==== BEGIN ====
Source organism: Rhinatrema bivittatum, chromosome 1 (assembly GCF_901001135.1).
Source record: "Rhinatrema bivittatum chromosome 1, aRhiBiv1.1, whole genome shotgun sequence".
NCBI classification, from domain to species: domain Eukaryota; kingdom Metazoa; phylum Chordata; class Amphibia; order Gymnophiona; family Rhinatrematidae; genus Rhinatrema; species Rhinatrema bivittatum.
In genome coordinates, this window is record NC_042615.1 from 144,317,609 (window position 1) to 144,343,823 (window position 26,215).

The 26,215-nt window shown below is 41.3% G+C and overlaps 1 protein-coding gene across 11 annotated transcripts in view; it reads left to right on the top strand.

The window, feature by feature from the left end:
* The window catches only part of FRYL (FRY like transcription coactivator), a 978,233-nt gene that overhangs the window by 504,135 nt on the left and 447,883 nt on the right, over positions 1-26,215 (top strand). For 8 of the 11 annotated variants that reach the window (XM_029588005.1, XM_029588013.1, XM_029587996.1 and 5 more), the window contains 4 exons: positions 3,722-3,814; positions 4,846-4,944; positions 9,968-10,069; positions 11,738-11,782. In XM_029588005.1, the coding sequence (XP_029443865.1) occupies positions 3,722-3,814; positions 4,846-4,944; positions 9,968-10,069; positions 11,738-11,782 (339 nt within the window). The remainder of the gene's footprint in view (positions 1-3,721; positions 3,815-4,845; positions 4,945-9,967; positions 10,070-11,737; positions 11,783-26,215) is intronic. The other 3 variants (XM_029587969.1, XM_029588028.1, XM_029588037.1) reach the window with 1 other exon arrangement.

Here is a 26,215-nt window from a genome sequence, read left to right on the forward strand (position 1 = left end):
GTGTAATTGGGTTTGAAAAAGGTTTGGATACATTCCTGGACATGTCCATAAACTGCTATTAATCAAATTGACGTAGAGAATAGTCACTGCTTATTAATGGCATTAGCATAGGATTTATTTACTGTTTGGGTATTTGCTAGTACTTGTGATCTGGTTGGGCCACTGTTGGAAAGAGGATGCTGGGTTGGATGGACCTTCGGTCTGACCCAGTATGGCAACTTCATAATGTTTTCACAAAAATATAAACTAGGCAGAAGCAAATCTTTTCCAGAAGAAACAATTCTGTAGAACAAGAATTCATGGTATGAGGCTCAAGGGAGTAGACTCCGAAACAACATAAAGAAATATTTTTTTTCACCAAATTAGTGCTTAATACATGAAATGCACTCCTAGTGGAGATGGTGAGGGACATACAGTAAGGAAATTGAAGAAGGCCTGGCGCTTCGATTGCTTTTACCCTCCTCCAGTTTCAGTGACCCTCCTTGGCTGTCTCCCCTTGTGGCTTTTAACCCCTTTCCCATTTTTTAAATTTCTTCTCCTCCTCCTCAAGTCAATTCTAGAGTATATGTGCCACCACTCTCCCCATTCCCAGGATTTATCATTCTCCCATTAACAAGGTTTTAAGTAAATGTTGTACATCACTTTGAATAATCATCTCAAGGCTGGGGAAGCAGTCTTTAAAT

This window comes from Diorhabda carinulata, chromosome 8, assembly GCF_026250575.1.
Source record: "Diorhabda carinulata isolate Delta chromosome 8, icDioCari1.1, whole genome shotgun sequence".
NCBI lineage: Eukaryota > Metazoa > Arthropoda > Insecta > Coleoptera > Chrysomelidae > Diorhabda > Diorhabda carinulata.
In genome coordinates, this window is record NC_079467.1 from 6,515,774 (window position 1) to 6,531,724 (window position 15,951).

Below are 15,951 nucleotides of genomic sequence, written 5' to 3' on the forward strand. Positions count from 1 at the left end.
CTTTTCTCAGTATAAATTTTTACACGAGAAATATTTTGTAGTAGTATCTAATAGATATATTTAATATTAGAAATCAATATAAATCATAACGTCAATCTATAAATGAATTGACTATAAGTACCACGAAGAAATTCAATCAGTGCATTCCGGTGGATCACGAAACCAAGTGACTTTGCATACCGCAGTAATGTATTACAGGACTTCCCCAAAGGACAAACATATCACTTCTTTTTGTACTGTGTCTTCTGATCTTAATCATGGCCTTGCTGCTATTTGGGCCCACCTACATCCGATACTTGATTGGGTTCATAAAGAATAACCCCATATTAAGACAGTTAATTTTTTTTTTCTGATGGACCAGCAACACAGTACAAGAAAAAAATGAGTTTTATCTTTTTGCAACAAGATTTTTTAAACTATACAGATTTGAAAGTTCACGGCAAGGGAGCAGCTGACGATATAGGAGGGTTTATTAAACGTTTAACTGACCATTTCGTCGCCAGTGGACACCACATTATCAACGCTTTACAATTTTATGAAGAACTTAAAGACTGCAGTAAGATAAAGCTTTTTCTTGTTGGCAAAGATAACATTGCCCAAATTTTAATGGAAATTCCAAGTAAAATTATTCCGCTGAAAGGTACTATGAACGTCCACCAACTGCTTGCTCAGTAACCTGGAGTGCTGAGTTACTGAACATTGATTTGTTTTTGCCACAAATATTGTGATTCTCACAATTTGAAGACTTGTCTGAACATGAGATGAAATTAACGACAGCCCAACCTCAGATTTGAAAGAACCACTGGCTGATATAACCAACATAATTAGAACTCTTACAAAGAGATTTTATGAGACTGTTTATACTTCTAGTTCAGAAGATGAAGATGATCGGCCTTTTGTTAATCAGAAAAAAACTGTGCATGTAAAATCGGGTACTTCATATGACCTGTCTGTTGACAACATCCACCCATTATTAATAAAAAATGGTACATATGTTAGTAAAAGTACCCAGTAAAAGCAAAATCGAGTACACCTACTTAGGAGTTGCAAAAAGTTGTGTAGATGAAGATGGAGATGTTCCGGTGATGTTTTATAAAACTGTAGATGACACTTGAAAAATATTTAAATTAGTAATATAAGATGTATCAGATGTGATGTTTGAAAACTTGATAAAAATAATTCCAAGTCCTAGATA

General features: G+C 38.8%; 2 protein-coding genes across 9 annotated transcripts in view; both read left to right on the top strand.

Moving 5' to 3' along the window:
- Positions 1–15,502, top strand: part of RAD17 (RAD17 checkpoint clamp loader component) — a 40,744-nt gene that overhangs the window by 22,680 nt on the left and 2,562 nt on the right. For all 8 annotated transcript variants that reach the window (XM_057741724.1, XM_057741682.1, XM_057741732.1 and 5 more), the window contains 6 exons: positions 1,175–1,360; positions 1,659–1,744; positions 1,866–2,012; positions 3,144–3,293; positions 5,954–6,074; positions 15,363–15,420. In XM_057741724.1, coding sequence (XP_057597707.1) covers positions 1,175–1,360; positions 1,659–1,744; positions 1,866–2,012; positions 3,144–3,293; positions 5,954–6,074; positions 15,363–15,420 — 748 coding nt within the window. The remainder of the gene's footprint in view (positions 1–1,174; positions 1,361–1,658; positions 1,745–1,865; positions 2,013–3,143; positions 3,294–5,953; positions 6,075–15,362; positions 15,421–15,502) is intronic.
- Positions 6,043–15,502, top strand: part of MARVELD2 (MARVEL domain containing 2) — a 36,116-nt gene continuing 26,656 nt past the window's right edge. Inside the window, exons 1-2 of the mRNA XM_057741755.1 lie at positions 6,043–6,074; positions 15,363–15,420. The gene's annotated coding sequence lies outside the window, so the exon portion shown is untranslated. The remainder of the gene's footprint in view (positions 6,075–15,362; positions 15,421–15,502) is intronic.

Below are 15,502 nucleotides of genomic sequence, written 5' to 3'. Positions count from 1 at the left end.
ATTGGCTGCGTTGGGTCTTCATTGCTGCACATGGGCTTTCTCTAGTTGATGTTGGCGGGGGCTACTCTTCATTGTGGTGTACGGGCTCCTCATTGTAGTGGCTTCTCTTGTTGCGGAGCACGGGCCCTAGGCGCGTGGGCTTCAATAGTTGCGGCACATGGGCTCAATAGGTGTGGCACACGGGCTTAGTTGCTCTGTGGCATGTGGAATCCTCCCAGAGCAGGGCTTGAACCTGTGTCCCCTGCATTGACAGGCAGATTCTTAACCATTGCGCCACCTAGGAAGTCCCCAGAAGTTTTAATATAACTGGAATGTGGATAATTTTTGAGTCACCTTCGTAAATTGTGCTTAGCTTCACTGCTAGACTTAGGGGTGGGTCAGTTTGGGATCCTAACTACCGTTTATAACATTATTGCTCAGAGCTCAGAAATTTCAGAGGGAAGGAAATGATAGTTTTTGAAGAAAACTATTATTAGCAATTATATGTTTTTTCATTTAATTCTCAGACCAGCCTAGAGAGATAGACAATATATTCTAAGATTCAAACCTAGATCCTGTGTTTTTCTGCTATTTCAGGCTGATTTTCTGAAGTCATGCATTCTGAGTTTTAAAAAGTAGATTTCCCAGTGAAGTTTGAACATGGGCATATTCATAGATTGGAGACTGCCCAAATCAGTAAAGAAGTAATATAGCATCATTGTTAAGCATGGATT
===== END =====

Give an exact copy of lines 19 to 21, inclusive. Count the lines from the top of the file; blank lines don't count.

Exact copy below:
- Positions 6,043–15,502, top strand: part of MARVELD2 (MARVEL domain containing 2) — a 36,116-nt gene continuing 26,656 nt past the window's right edge. Inside the window, exons 1-2 of the mRNA XM_057741755.1 lie at positions 6,043–6,074; positions 15,363–15,420. The gene's annotated coding sequence lies outside the window, so the exon portion shown is untranslated. The remainder of the gene's footprint in view (positions 6,075–15,362; positions 15,421–15,502) is intronic.

Below are 15,502 nucleotides of genomic sequence, written 5' to 3'. Positions count from 1 at the left end.
ATTGGCTGCGTTGGGTCTTCATTGCTGCACATGGGCTTTCTCTAGTTGATGTTGGCGGGGGCTACTCTTCATTGTGGTGTACGGGCTCCTCATTGTAGTGGCTTCTCTTGTTGCGGAGCACGGGCCCTAGGCGCGTGGGCTTCAATAGTTGCGGCACATGGGCTCAATAGGTGTGGCACACGGGCTTAGTTGCTCTGTGGCATGTGGAATCCTCCCAGAGCAGGGCTTGAACCTGTGTCCCCTGCATTGACAGGCAGATTCTTAACCATTGCGCCACCTAGGAAGTCCCCAGAAGTTTTAATATAACTGGAATGTGGATAATTTTTGAGTCACCTTCGTAAATTGTGCTTAGCTTCACTGCTAGACTTAGGGGTGGGTCAGTTTGGGATCCTAACTACCGTTTATAACATTATTGCTCAGAGCTCAGAAATTTCAGAGGGAAGGAAATGATAGTTTTTGAAGAAAACTATTATTAGCAATTATATGTTTTTTCATTTAATTCTCAGACCAGCCTAGAGAGATAGACAATATATTCTAAGATTCAAACCTAGATCCTGTGTTTTTCTGCTATTTCAGGCTGATTTTCTGAAGTCATGCATTCTGAGTTTTAAAAAGTAGATTTCCCAGTGAAGTTTGAACATGGGCATATTCATAGATTGGAGACTGCCCAAATCAGTAAAGAAGTAATATAGCATCATTGTTAAGCATGGATT